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  • Carys Mainprize

The Flux Tower of Dumfries and Galloway

Deep in South Scotland, outside Dumfries, a 14-metre tower looks over the canopy of conifers, planted as a second crop of trees on deep peat (which means the peat is deeper than 0.5m). This project, several years in the making (and then some), has finally come to fruition with regional and national partners coming together to obtain necessary data of how trees impact the carbon stored in peat.


Project partners gather under the flux tower


Project Partners include the main funder Nature Scot PeatlandACTION, land owner Forestry and Land Scotland, UK Centre for Ecology and Hydrology who gifted the tower, and The James Hutton Institute, for monitoring of the data and research. Supporting partners are Dulas, who built the tower, South of Scotland Enterprise who assisted with funding, Clark Scaffolding, and Craig Williamson who erected the fencing.


Flux towers measure something called Eddy Covariance; the turbulence created by upward and downward movement of air-parcels containing greenhouse gases. Since it’s increased greenhouse gas emissions (like methane and carbon dioxide) that are causing the climate crisis (caused by human actions which create or release the greenhouse gases), understanding how the important carbon sinks of peatlands become carbon sources when planted is vital in tackling climate change – and reaching net zero.


Climbing the flux tower

Since peatlands are such good stores of carbon – because the waterlogged and acidic nature mean that plants like sphagnum don’t decompose when they die, but instead get squashed and stored – they’re in the media more and more as they’re widely acknowledged to be one of the greatest tools the UK might have to store the excess carbon in the atmosphere in a natural way. Since 12% of the UK’s land surface is peatland (rising to over 20% for Scotland), there’s no shortage of potential stores.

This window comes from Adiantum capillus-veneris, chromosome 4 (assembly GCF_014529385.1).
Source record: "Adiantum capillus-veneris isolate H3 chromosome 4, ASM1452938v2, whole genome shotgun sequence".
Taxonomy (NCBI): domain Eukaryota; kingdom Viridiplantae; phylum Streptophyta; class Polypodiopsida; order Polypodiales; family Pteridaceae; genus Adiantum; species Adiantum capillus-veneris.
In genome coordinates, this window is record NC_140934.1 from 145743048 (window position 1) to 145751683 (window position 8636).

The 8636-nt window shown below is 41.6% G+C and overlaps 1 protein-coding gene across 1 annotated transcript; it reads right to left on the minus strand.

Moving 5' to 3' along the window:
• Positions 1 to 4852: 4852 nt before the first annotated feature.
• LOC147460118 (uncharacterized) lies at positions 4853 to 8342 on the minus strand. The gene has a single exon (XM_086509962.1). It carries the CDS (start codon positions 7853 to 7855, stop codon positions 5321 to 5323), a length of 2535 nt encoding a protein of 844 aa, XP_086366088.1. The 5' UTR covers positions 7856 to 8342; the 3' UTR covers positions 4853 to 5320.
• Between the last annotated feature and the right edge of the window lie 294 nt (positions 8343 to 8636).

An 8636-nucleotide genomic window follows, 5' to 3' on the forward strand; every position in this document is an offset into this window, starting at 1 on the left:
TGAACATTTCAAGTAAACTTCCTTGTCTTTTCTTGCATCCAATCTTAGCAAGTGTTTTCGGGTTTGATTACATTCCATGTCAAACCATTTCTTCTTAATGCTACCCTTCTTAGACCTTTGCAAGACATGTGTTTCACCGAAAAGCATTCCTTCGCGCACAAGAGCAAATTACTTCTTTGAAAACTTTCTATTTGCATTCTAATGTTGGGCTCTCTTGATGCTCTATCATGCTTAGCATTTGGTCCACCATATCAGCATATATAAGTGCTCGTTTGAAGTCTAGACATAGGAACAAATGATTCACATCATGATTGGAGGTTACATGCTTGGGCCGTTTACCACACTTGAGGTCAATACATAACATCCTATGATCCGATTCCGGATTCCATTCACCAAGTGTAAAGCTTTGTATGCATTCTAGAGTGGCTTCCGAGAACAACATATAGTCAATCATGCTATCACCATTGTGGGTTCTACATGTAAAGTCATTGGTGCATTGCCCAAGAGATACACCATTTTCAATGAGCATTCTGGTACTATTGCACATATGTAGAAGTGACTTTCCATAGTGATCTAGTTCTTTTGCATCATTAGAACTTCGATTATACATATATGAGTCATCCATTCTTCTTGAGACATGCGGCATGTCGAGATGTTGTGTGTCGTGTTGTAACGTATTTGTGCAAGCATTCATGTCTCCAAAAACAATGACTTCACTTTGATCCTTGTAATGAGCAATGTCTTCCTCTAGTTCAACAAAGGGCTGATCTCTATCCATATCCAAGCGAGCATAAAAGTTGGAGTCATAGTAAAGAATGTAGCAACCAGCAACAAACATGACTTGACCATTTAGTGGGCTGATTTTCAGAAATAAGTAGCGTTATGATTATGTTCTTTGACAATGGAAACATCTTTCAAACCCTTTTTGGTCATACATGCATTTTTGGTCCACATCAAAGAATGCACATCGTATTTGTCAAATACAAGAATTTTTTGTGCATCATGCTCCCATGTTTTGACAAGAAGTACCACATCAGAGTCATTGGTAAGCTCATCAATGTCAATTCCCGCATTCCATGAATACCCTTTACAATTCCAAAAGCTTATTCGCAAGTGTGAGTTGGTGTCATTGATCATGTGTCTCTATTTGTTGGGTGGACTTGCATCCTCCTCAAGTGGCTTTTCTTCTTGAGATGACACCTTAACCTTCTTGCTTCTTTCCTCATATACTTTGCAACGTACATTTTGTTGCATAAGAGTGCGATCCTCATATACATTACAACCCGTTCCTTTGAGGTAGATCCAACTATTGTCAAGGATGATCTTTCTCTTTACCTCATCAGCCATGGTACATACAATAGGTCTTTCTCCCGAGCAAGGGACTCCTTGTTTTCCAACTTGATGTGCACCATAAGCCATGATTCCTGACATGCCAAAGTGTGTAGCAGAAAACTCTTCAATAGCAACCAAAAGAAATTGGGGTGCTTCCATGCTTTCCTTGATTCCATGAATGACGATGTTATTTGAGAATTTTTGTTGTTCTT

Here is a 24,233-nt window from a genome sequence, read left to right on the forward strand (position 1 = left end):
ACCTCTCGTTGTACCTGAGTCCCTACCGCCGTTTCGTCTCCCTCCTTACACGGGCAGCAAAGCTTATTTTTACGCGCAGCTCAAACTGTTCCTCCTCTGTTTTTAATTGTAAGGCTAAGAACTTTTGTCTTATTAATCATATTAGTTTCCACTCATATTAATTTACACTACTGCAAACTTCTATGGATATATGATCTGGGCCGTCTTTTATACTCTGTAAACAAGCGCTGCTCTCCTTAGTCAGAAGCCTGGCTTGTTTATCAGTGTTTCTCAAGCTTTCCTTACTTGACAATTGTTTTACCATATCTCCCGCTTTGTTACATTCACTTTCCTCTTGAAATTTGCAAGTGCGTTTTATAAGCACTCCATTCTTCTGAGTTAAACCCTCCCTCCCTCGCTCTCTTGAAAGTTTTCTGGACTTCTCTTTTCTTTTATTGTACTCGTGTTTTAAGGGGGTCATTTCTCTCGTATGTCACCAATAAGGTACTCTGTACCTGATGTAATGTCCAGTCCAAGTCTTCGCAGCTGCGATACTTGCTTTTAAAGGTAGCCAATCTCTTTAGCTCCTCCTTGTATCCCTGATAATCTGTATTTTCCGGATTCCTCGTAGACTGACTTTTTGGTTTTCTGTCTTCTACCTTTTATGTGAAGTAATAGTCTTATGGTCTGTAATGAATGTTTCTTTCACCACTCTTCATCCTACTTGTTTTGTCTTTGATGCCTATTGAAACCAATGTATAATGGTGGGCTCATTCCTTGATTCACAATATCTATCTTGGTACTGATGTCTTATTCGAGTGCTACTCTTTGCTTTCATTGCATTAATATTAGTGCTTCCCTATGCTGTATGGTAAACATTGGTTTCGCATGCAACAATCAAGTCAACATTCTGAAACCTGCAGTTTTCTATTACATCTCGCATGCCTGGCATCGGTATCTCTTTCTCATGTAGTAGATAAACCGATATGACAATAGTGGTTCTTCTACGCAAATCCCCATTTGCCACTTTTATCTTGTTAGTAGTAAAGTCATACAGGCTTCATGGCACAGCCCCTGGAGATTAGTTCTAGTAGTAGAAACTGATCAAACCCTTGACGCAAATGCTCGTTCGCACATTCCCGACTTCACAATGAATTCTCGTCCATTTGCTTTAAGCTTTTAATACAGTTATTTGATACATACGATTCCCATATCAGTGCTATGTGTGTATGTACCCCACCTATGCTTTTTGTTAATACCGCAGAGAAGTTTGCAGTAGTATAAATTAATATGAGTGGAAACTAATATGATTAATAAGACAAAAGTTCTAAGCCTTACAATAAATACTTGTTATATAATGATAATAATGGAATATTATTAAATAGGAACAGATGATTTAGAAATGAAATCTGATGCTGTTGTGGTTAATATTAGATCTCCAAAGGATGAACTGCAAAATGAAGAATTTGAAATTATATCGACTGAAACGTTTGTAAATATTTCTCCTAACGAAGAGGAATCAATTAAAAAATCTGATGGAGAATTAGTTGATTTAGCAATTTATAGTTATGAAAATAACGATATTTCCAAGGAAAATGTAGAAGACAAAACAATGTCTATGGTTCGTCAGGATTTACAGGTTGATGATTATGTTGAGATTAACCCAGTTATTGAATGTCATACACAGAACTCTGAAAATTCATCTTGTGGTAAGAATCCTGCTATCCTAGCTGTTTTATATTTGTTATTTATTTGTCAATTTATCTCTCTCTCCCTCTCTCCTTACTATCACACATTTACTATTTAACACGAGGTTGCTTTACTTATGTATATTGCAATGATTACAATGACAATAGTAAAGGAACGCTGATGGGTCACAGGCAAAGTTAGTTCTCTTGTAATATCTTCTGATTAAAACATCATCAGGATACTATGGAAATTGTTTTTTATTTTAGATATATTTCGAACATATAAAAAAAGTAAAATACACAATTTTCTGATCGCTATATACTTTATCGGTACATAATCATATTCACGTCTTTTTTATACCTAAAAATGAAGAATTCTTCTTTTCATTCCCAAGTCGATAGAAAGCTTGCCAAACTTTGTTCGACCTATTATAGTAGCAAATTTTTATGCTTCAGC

However, 80% of the UK’s peatland is modified or degraded in some way. Through drainage for forestry, agriculture, infrastructure, and also overgrazing by livestock or deer, our peatlands have become sources, not sinks, of carbon. It’s thought that 4% of the UK’s annual emissions come from our peatlands.


This is why there’s such a focus on restoring peatlands. Through the NatureScot PeatlandACTION Programme, and other organisations across the rest of the UK, peatland restoration is a top priority. Making our peatlands healthy by removing plantation forestry and rewetting the bog means they no longer emit carbon. If we are successful and conditions are right, they’ll even become a carbon sink again and help with tackling the climate crisis.


The James Hutton Institute installs instrumentation with CCC Support

Where does the flux tower come into this?


Many peatlands were planted with forestry crops in the past. At the time, the importance of peatland wasn’t as known. Many of those plantations are coming up to harvest, and some have been harvested and replanted (although many are now being restored instead). Given the quantity of afforested peatlands at the cusp of harvest and – potentially – replanting, we need data to understand what impacts second rotation forestry has on our peatlands and the carbon stored within. How does a second crop of trees interact with the carbon stored in peatlands? Do they continue to dry out and release that carbon, or do the trees offset this release during their growth? What might this interplay mean for peatland restoration designs?


This is where the flux tower comes in. The data it will provide will help to answer these questions and fill the gaps in our knowledge.  It’s South of Scotland’s first tower, and joins a network of several other towers across Scotland (mostly in the Highlands and Islands). We hope that the tower will act as an emblem of climate research in South West Scotland and open up new scientific discussions, collaborations and opportunities.